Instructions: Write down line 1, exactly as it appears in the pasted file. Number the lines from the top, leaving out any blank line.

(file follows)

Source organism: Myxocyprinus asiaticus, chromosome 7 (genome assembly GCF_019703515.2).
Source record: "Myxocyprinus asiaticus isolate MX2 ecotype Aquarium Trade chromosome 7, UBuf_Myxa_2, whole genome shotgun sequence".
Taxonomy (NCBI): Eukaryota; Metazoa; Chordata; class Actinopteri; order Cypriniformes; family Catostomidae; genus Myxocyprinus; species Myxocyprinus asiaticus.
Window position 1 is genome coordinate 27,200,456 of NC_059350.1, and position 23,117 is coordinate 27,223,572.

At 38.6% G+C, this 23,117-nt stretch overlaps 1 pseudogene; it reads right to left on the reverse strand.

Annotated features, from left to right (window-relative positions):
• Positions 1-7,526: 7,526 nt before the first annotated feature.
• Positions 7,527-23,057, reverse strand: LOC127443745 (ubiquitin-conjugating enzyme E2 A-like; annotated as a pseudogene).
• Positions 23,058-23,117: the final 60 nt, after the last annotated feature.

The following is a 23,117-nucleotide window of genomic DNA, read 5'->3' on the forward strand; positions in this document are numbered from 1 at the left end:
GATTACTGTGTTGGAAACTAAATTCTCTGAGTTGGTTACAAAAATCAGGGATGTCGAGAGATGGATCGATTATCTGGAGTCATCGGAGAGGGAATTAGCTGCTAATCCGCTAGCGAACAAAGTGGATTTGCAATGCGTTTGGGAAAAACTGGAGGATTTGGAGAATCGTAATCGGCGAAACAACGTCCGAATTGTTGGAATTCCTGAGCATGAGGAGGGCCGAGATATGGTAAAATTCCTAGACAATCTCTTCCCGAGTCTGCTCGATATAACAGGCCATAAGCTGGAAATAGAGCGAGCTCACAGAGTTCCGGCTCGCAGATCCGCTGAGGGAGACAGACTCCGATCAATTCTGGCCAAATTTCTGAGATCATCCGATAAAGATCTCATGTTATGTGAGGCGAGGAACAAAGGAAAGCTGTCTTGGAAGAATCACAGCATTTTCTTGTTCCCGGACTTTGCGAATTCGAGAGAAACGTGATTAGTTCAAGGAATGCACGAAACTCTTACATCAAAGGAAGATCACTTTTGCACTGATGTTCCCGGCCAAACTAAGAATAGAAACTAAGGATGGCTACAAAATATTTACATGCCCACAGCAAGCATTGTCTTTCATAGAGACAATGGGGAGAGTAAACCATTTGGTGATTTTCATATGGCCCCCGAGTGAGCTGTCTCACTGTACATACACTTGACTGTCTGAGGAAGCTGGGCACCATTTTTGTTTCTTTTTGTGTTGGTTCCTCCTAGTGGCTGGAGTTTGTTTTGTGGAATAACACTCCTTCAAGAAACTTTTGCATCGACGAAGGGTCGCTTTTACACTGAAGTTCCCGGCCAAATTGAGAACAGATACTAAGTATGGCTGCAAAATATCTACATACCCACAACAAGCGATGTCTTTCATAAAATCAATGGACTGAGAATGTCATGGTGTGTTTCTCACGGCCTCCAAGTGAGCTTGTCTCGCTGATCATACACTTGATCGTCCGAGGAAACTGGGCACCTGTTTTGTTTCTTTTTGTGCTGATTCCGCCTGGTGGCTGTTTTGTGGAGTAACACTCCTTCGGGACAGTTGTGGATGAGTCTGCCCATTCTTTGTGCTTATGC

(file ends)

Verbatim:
Source organism: Myxocyprinus asiaticus, chromosome 7 (genome assembly GCF_019703515.2).